Thursday, April 09, 2009

I Started Early, Took My Dog by Emily Dickinson

From "Crossing the Bar", a poem about death that's related to the sea, to "Sea-Fever", a poem about wanderlust and the sea, it was a short hop to Emily Dickinson. No, really.

I started Early—Took my Dog—
And visited the Sea—
The Mermaids in the Basement
Came out to look at me—

And Frigates—in the Upper Floor
Extended Hempen Hands—
Presuming Me to be a Mouse—
Aground—upon the Sands—

But no Man moved Me—till the Tide
Went past my simple Shoe—
And past my Apron—and my Belt
And past my Bodice—too—

And made as He would eat me up—
As wholly as a Dew
Upon a Dandelion's Sleeve—
And then—I started—too—

And He—He followed—close behind—
I felt His Silver Heel
Upon my Ankle—Then my Shoes
Would overflow with Pearl—

Until We met the Solid Town—
No One He seemed to know—
And bowing—with a Mighty look—
At me—The Sea withdrew—




I must confess, I love the imagery in this poem. But first, I must confess a longstanding shortcoming of my own. For years, I resisted reading much Dickinson, in part because I found her slightly morbid (as in "I heard a Fly buzz when I died") and in part because I had an issue with, well, her punctuation. It's all the em-dashes. Everywhere. Every blessed where. They get in my way, somehow, when I read her poems on the page. Kinda like reading a Barbara Cartland romance novel, when the spunky heroine attains her love interest at the end . . . and starts . . .to speak . . . breathlessly . . . (Those of you who haven't read a Barbara Cartland romance will have to take my word on it, but the spunky, well-spoken ingenues always end up sputtering with ellipses by the end.)

However. This issue is readily overcome by reading her poetry aloud. It's really that simple. Each dash represents a slight pause or break. As it turns out, it alters the pace of the poem in ways you might not expect. For instance, the last two lines of the first stanza "The Mermaids in the Basement Came out to look at me" gets run all together. The same goes for the first two lines of the second stanza (starting after the em-dash): "in the Upper Floor Extended Hempen Hands" all goes together, without a break after Floor (where you might expect one).

All of these keeping things together or apart are part of her poetry. The spaces between some of the thoughts, the brief silences in the gaps of the dashes, are as much a part of her text as are the actual words. And while that may be (arguably) true of other poets as well, it's decidedly the case when reading Miss Dickinson's work.

It makes the reading of the third from last stanza break out as follows (assume that you should pause after each line here):

And made as He would eat me up
As wholly as a Dew Upon a Dandelion's Sleeve
And then
I started
too

Because many, if not most, of her poems are in common metre, they can be sung to the tunes of Amazing Grace or the Theme from Gilligan's Island or The Yellow Rose of Texas. But if you sing them, you will miss the meanings because you will leave them in four-line stanzas, without the pauses coming in the proper places in the text. You'd have read the second and third lines as separate ideas, when in fact they are one long, lovely image.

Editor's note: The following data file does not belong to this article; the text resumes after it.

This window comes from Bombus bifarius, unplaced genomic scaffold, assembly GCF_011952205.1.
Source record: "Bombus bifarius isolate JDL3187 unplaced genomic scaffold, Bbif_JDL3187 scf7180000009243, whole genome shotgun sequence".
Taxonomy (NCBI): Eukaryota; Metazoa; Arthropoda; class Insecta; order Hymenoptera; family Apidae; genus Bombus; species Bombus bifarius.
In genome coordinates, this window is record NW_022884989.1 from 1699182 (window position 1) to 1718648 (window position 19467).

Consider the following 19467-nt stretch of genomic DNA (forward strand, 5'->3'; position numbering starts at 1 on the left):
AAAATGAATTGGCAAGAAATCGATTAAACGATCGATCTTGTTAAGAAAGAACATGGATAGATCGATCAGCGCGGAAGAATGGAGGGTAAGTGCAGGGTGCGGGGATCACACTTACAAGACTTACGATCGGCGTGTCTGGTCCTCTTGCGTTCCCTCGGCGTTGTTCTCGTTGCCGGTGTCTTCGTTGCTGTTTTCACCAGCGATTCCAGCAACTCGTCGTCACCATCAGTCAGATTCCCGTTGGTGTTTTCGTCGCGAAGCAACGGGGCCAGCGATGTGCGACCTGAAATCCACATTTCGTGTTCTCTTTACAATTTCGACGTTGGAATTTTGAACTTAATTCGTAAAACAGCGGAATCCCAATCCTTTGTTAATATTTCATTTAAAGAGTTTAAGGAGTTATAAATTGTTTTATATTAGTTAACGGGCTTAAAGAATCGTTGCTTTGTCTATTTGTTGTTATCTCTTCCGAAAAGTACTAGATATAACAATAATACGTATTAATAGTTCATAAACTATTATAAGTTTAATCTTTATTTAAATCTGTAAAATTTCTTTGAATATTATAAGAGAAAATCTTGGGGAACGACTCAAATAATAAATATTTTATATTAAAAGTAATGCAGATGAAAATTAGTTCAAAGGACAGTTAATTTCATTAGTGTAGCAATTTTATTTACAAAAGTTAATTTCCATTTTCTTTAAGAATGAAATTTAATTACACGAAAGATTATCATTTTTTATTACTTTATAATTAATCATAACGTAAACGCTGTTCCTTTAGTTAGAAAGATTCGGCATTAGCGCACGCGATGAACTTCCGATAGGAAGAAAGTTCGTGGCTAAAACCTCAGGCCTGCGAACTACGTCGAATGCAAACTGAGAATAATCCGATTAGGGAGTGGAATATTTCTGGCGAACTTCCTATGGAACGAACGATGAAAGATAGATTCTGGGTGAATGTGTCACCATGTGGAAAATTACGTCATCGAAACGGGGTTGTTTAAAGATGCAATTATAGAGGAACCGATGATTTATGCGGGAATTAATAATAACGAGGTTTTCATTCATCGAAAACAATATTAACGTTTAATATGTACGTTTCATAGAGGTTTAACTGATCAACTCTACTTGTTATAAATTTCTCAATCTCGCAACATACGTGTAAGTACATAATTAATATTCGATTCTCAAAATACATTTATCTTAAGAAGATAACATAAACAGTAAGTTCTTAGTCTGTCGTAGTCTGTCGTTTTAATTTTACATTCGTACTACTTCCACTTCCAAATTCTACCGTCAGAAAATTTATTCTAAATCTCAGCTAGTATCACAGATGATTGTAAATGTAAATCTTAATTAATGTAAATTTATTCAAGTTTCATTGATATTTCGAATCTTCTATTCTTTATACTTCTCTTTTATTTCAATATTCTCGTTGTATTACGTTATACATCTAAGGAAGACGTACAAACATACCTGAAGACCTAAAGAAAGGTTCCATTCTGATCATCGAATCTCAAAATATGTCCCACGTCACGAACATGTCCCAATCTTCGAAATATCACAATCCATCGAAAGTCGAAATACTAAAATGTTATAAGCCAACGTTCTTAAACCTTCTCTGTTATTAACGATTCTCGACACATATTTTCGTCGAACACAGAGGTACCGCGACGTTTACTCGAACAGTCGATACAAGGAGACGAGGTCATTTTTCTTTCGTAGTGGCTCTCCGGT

Traditionally, today's selection is classified as a Nature poem, and it is accepted that the speaker went to the sea and stood there as the sea rose, then returned to land. Others give the poem a psycho-sexual reading, and go so far as to claim it's a masochistic erotic fantasy. While I've always believed (paraphrasing Freud) that sometimes the Ocean is just the Ocean, and that this is more of a nature poem, it definitely has an erotic overtone to it. It can be read as a girl getting surprised by a wave in the sea, but it also has the subtext of a love poem -- the speaker's risk of being consumed by the sea fits with other poems Dickinson wrote about her fear of being all-consumed by love, and so I assumed it could have that as a second meaning. Masochism, however, is still too far of a stretch for me, even if I'm willing to acknowledge that "Hempen Hands" might be ropes.

But today, while putting this post together, I found another plausible interpretation that seems likely enough to me that I thought I'd point you to it. I found an online analysis in which the author (identified as Djehuty) puts forward the position that the speaker in the poem is not Dickinson, and is not even a woman, but is Orion, out for a stroll across the sky with his dog, Sirius. I must say, I find the argument persuasive, and it is at the very least plausible, given the description of the items of clothing worn by the speaker (including a belt), and the fact that the sailors are paying more attention to the speaker than to the mermaids. In this reading, the "He" following close behind would not be the tide at all, but would be the dog (the Canis Major constellation that follows at Orion's heel). And that, my friends, is what makes poetry so very much fun to parse.


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2 comments:

Anonymous said...

LMAO at your mention of the extreme..overuse of....ellipses...in Barbara Cartland...novels.

Those who are unfamiliar with her work don't even have to read a WHOLE book of hers to get the gist - just open the last page of ANY of her novels!

Anonymous said...

The speaker in the poem is Emily herself with her dog imagining she is Orion with his dog walking across the sky. As the constellation sinks into the West, Emily imagines him speaking about it, then she abruptly cuts off the reverie when in it danger comes to close to her, because she is in charge--as she has been the whole time.
The poem is one of her very deepest explorations of her psyche.